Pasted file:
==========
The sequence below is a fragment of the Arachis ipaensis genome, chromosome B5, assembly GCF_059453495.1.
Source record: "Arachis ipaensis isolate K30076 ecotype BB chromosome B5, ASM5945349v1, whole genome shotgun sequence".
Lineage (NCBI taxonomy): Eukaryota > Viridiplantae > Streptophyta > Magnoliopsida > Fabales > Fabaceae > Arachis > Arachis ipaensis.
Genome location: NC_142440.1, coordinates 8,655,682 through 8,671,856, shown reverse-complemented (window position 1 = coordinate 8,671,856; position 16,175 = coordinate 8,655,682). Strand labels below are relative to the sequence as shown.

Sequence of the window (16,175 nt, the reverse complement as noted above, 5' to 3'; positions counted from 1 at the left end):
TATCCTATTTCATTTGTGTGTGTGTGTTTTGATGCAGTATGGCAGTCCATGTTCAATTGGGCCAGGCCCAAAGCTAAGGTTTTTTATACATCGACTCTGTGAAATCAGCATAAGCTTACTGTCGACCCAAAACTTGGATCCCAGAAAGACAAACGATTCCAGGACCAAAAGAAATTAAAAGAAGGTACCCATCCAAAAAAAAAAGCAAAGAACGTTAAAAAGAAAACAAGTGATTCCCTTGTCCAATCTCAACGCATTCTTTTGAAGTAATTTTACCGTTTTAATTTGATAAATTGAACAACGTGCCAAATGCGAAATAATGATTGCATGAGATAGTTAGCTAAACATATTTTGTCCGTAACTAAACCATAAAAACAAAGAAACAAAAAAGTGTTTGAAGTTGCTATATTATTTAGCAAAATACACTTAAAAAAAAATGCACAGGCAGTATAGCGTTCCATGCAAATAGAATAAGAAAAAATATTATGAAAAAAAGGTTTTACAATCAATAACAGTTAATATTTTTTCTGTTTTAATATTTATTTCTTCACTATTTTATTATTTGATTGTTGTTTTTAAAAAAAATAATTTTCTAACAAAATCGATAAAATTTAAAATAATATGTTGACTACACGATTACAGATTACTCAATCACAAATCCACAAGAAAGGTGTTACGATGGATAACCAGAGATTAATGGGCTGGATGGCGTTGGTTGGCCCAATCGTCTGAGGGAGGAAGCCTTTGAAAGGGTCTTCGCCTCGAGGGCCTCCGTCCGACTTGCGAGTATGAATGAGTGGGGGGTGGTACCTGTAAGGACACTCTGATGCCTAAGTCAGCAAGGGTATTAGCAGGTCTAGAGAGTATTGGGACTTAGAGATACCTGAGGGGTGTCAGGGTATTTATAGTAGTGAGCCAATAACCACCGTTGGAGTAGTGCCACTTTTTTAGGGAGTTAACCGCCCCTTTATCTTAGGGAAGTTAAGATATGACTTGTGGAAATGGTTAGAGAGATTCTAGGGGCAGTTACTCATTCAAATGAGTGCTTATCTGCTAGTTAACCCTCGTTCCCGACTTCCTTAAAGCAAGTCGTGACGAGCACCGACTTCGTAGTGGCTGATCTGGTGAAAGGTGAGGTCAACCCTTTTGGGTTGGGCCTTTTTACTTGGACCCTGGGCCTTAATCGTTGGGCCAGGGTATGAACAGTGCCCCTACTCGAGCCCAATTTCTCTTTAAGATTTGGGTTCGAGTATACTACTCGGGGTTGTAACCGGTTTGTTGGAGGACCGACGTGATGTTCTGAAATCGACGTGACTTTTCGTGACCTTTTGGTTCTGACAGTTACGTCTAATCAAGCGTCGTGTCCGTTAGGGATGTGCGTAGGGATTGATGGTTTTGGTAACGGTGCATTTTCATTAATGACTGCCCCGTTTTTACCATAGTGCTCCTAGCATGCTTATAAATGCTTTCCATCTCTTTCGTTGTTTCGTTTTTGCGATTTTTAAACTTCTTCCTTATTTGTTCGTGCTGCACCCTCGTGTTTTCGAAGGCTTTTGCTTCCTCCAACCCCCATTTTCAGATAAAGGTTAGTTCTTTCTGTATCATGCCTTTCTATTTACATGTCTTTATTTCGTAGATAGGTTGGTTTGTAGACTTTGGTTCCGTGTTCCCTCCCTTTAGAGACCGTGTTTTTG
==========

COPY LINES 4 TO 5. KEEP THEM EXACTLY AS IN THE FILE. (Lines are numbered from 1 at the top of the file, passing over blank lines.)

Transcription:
Genome location: NC_142440.1, coordinates 8,655,682 through 8,671,856, shown reverse-complemented (window position 1 = coordinate 8,671,856; position 16,175 = coordinate 8,655,682). Strand labels below are relative to the sequence as shown.

Sequence of the window (16,175 nt, the reverse complement as noted above, 5' to 3'; positions counted from 1 at the left end):